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Reliance Industries goes to Mexico PDF Print E-mail
Monday, 08 December 2014 01:25
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Is this a reflection of India’s poor oil play?

When a top Indian firm invests overseas, there are two ways of looking at it, as the first step in the creation of an Indian MNC—like the Tatas did with Corus and JLR—or as an indication of the hostile investment environment in the country. Which category does the Reliance Industries MoU with Mexico’s PEMEX come under? It is difficult to say, and certainly Reliance has so much invested in India, there is no danger of the Mexican MoU supplanting the India investments. Indeed, according to the press statement put out by Reliance on its MoU, this could result in a lot more business for Reliance’s Indian refinery as Mexico looks to get more value-add from its exports of crude oil. Indeed, with 60% of

Reliance’s Indian turnover coming from exports, continuous investment in the refinery and the petrochem business is a given.

That said, it has to be a big setback to India’s exploration plans if the country’s most prolific investor is going to find itself preoccupied with finding oil in Mexico’s deep waters instead of India’s. While India is still not considered to be a great country in terms of finding oil/gas—though Reliance’s and Cairn’s success has blunted that a bit—around 270 locations with more than 2,300 exploration opportunities have been identified in deepwater Mexico. According to one estimate, Mexico’s deep water reserves have the potential to unlock 29 billion barrels of oil. Given how, in India, Reliance’s $11 billion investment in the KG Basin is in all manner of trouble, and there is no saying when the arbitration will get over—the one on cost-recovery has begun, but the gas price one is nowhere near beginning—it is not surprising the company is looking for some quicker returns. In the US, where Reliance has shale operations, the turnover has overtaken those of the Indian operations. Even by Q4 FY13, the Indian revenues were much larger at R1,597 crore versus R1,063 crore for the US. By Q4 FY14, however, the wheels had turned and the Indian revenues were R1,417 crore versus R1,646 crore in the US. In terms of ebitda, the US operations have been more profitable for several quarters—in Q4 FY14, US ebitda was R1,231 crore versus R847 crore for the Indian exploration and production piece.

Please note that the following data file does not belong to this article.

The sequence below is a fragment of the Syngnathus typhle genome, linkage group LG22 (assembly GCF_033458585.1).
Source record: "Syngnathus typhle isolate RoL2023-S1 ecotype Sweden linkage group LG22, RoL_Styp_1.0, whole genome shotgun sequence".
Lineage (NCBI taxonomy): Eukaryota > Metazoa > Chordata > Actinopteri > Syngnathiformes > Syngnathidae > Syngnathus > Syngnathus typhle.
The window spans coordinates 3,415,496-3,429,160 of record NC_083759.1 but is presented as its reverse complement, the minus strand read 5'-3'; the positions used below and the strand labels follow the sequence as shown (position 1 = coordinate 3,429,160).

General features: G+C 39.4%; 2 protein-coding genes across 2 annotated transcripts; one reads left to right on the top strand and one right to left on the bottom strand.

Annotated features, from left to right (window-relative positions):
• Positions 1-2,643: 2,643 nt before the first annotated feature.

But all of this will change, many assume, once the government comes out with Phase 2 of its gas price hike—that is, when there is a premium given for wells in the deep and ultra-deep waters over the $5.6 per mmBtu price for all other gas. While that may have been the government’s intention, certainly the gas pricing guidelines issued don’t reflect this. What the guidelines talk of is a premium for deep and ultra-deep waters, but only for ‘all discoveries after the issuance of these guidelines’. That is, unless there is some quick correction in the guidelines, all the deep water discoveries made already—but which have not yet been developed—may not get the higher premium. It is in this context that Reliance’s PEMEX MoU has to be viewed.

 

 

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